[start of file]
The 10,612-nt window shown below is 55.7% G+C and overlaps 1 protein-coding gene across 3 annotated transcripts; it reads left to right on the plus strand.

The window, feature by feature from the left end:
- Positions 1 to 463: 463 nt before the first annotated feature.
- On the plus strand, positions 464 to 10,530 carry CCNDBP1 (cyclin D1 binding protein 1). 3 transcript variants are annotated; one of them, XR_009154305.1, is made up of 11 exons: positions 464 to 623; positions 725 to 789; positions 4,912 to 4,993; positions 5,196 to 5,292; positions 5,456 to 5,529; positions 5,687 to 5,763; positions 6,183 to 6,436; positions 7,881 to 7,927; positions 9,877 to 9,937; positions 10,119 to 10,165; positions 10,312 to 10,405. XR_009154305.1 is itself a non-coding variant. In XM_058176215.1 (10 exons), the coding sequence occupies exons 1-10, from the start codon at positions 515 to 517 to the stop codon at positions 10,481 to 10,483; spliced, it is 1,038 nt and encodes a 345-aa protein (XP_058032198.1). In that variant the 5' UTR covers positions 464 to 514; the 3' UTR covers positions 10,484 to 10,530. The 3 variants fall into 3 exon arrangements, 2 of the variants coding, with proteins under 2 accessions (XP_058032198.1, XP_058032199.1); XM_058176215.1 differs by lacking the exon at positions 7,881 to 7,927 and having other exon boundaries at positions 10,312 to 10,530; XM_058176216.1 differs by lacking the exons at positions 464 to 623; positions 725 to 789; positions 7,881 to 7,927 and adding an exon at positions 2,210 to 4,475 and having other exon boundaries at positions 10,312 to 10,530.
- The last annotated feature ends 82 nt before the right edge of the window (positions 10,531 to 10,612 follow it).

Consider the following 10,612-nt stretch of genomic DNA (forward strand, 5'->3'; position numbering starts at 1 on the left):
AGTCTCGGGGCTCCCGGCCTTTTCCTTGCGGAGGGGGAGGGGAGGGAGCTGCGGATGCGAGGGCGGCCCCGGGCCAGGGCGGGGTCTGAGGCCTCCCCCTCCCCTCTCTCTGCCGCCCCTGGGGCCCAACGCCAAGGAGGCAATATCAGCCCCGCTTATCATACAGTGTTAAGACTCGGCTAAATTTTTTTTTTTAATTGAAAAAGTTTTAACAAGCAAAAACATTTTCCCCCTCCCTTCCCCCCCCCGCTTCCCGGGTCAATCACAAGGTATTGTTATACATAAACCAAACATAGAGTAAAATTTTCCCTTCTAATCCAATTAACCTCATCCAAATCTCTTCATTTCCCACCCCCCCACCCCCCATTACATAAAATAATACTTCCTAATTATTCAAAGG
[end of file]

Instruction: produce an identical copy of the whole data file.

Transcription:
The 10,612-nt window shown below is 55.7% G+C and overlaps 1 protein-coding gene across 3 annotated transcripts; it reads left to right on the plus strand.

The window, feature by feature from the left end:
- Positions 1 to 463: 463 nt before the first annotated feature.
- On the plus strand, positions 464 to 10,530 carry CCNDBP1 (cyclin D1 binding protein 1). 3 transcript variants are annotated; one of them, XR_009154305.1, is made up of 11 exons: positions 464 to 623; positions 725 to 789; positions 4,912 to 4,993; positions 5,196 to 5,292; positions 5,456 to 5,529; positions 5,687 to 5,763; positions 6,183 to 6,436; positions 7,881 to 7,927; positions 9,877 to 9,937; positions 10,119 to 10,165; positions 10,312 to 10,405. XR_009154305.1 is itself a non-coding variant. In XM_058176215.1 (10 exons), the coding sequence occupies exons 1-10, from the start codon at positions 515 to 517 to the stop codon at positions 10,481 to 10,483; spliced, it is 1,038 nt and encodes a 345-aa protein (XP_058032198.1). In that variant the 5' UTR covers positions 464 to 514; the 3' UTR covers positions 10,484 to 10,530. The 3 variants fall into 3 exon arrangements, 2 of the variants coding, with proteins under 2 accessions (XP_058032198.1, XP_058032199.1); XM_058176215.1 differs by lacking the exon at positions 7,881 to 7,927 and having other exon boundaries at positions 10,312 to 10,530; XM_058176216.1 differs by lacking the exons at positions 464 to 623; positions 725 to 789; positions 7,881 to 7,927 and adding an exon at positions 2,210 to 4,475 and having other exon boundaries at positions 10,312 to 10,530.
- The last annotated feature ends 82 nt before the right edge of the window (positions 10,531 to 10,612 follow it).

Consider the following 10,612-nt stretch of genomic DNA (forward strand, 5'->3'; position numbering starts at 1 on the left):
AGTCTCGGGGCTCCCGGCCTTTTCCTTGCGGAGGGGGAGGGGAGGGAGCTGCGGATGCGAGGGCGGCCCCGGGCCAGGGCGGGGTCTGAGGCCTCCCCCTCCCCTCTCTCTGCCGCCCCTGGGGCCCAACGCCAAGGAGGCAATATCAGCCCCGCTTATCATACAGTGTTAAGACTCGGCTAAATTTTTTTTTTTAATTGAAAAAGTTTTAACAAGCAAAAACATTTTCCCCCTCCCTTCCCCCCCCCGCTTCCCGGGTCAATCACAAGGTATTGTTATACATAAACCAAACATAGAGTAAAATTTTCCCTTCTAATCCAATTAACCTCATCCAAATCTCTTCATTTCCCACCCCCCCACCCCCCATTACATAAAATAATACTTCCTAATTATTCAAAGG